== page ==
When You’re a Stage Hand and It Snows 2-4 Inches Onstage Every Night

Outside the Theatre   When You’re a Stage Hand and It Snows 2-4 Inches Onstage Every Night John Snow chats making blizzards happen in the theatre, and what it’s like keeping the spotlight on Marisa Tomei for two hours a day.
John Snow
John Snow Marc J. Franklin

Who: John Snow
Where: Outside Lincoln Center’s Mitzi E. Newhouse Theater

John Snow
John Snow Marc J. Franklin

John Snow has been working as a stage hand at Lincoln Center Theater for five years, during which he’s taken on a variety of roles backstage, above the stage, and even under the stage—he helped push the gigantic boat in the recent Broadway revival of The King and I. He’s now on staff at the Mitzi E. Newhouse theatre, where he took some time to chat to Playbill about his latest gig: Sarah Ruhl’s How to Transcend a Happy Marriage, a play about monogamy, middle age, and the breadth of our desires.

What’s your role on How to Transcend a Happy Marriage?
I run the First Follow Spot, which is the big bright light that follows the actors around. On this show I’m just following Marisa Tomei. She’s great—very easy to follow. Traditionally the follow spot is part of the electronics team but because we’re a small team at the Mitzi E. Newhouse Theater we do a bit of everything. The light is manual, so I sit at the back center of the theatre, 20 feet in the air above the audience. I have a commanding view of the whole show. Arguably the best seat in the house if you ask me!

Have you witnessed the audience doing anything funny or crazy from up there?
During previews we had a gentleman come down onto the stage during intermission to try and touch the snow. He tripped on a step and stumbled, and people were trying to help him up—but he still wanted to touch that snow. Curiosity got the better of him.

It snows quite a bit during the show. Did you work on making that happen as a stage hand?
Yes, it crossed over a few different departments. Anybody who was in the room contributed. So with this show, we’ve installed boxes above the stage with little flaps that dribble out the snow. During previews we were just trying to figure out how to do it—the snow wouldn’t fall how or where we wanted it to. There have been many different snowstorms. We started out with 18 boxes, went down do 16, and now we have eight.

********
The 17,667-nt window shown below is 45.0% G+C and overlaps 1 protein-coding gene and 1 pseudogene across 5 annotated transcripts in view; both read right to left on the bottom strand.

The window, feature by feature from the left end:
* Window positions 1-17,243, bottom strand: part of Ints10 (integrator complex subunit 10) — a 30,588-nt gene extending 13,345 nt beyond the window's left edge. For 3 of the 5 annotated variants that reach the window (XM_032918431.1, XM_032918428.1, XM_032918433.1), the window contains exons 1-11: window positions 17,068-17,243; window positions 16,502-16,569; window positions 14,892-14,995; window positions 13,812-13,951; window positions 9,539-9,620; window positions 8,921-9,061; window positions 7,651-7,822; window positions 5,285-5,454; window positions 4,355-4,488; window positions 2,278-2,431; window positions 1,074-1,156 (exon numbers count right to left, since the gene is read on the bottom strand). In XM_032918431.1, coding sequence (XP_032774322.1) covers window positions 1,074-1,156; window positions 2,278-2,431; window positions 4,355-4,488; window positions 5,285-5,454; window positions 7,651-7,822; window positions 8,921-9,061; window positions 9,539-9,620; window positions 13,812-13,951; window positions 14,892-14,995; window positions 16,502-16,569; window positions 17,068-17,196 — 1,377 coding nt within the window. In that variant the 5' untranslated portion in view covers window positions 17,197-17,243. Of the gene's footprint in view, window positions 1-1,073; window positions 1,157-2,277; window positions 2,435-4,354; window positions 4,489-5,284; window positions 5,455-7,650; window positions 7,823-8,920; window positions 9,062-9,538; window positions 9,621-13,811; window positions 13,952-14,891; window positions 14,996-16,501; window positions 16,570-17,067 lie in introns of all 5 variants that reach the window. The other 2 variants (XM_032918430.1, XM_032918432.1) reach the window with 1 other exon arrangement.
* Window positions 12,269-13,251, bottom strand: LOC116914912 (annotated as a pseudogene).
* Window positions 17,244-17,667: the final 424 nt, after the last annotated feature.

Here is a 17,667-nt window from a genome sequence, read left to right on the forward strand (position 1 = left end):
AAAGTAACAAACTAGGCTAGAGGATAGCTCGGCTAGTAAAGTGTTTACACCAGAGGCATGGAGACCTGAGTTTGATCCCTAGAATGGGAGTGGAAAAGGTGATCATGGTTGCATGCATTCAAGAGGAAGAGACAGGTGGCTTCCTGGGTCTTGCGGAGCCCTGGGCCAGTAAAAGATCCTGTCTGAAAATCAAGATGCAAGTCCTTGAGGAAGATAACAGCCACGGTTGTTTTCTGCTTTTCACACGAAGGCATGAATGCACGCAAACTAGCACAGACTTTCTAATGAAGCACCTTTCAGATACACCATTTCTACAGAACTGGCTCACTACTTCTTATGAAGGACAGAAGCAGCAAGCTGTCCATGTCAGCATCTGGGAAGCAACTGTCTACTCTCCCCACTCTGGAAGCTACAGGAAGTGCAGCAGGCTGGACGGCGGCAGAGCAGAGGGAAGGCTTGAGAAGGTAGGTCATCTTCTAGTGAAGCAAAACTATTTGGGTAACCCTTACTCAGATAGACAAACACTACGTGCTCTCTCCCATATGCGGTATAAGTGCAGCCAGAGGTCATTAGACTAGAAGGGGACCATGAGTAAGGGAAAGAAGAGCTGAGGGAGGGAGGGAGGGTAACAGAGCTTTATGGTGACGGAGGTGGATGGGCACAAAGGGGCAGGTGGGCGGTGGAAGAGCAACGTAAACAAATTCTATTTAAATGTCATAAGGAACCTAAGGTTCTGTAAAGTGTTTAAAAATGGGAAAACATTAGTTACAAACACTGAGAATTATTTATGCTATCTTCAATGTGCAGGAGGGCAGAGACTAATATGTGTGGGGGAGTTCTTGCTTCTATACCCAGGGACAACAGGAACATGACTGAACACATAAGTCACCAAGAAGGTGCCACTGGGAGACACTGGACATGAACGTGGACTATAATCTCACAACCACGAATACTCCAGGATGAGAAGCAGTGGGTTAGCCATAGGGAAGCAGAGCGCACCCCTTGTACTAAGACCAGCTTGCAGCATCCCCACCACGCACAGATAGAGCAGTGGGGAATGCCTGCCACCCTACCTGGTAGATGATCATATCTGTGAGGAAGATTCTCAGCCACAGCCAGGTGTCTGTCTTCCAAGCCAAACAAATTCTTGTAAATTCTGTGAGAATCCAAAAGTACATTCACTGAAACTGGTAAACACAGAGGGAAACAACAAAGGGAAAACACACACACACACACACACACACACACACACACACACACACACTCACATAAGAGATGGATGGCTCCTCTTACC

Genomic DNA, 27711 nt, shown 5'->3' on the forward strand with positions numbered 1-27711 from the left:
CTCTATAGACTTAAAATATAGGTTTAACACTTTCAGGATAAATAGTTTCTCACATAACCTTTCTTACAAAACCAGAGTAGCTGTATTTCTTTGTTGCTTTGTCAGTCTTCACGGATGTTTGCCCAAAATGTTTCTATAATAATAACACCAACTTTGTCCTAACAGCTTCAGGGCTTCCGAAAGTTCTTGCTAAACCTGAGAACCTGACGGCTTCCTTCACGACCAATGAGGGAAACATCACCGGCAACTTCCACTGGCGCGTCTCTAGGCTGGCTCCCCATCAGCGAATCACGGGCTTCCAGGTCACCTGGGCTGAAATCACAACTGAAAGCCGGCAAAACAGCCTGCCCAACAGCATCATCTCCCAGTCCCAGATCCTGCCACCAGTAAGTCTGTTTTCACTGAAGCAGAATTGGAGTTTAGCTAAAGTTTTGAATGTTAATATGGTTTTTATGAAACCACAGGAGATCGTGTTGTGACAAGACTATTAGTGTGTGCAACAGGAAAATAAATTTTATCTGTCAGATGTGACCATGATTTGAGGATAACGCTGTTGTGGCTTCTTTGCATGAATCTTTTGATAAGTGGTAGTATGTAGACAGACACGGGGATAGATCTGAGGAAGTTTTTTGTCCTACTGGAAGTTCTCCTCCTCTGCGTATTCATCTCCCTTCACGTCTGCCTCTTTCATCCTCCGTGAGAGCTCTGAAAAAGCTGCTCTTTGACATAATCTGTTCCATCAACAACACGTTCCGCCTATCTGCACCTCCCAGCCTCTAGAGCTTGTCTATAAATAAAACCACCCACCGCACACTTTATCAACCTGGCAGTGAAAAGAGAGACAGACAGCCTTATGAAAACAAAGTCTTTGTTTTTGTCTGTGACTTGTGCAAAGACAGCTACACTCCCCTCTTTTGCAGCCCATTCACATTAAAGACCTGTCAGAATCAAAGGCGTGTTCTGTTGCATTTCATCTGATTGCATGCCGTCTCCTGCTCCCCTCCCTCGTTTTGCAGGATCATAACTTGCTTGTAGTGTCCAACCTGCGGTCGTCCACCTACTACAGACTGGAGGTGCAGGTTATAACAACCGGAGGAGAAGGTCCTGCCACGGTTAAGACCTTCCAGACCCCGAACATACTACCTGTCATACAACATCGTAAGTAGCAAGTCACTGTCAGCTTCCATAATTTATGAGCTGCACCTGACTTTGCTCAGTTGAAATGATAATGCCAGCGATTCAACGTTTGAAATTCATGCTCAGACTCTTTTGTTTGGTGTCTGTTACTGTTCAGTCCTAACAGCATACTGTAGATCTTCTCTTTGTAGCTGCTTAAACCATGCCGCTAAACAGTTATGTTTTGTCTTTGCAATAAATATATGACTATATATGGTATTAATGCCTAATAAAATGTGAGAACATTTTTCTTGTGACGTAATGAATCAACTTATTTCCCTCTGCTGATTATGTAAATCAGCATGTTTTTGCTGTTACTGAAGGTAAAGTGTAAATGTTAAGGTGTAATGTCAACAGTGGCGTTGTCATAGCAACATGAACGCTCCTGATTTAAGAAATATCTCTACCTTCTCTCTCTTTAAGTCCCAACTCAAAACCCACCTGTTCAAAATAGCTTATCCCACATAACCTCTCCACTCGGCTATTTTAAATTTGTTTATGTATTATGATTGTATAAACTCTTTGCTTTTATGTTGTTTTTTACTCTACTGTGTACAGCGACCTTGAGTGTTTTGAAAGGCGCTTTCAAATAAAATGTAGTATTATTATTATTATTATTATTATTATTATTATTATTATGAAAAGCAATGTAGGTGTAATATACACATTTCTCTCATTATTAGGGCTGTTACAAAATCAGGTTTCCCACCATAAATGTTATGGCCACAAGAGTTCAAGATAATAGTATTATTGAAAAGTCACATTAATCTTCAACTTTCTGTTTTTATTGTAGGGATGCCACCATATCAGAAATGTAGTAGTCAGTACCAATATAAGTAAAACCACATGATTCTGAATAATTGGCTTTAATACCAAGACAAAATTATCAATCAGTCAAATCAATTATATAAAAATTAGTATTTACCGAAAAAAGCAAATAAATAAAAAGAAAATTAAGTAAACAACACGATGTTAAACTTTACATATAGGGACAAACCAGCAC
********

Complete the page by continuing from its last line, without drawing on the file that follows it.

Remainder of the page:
What’s it made of?
I’ve never gotten an official answer, but it feels like ground-up plastic bags.

At what point did you begin working on How to Transcend a Happy Marriage ?
Two weeks before the load in, I started in the electric shop building wires and prepping. We don’t see the script or anything, we just know the name of the show and get a brief explanation. Then we catch bits and pieces of the show during rehearsals. It’s really interesting to watch it evolve, especially from where I’m sitting up in the rail.

How many stage hands are working on this show?
There are seven of us. There’s our head carpenter, a light engineer, a sound engineer, and three guys on deck [on or backstage] handing off props, moving furniture, etc. I love my team. Even when the job is tough—we’re sweating and working hard—we’re laughing and having fun. Like any job, it’s who you work with. It’s a charmed life.

How did you get into working as a stage hand?
Five years ago I was in between jobs and a good friend of mine got me into the team. It turned out I was a natural! The universe just put me here. I had no theatre experience beforehand. The hardest part of making the transition was learning all the terminology.

How to Transcend a Happy Marriage is playing through May 7. You can purchase tickets here.

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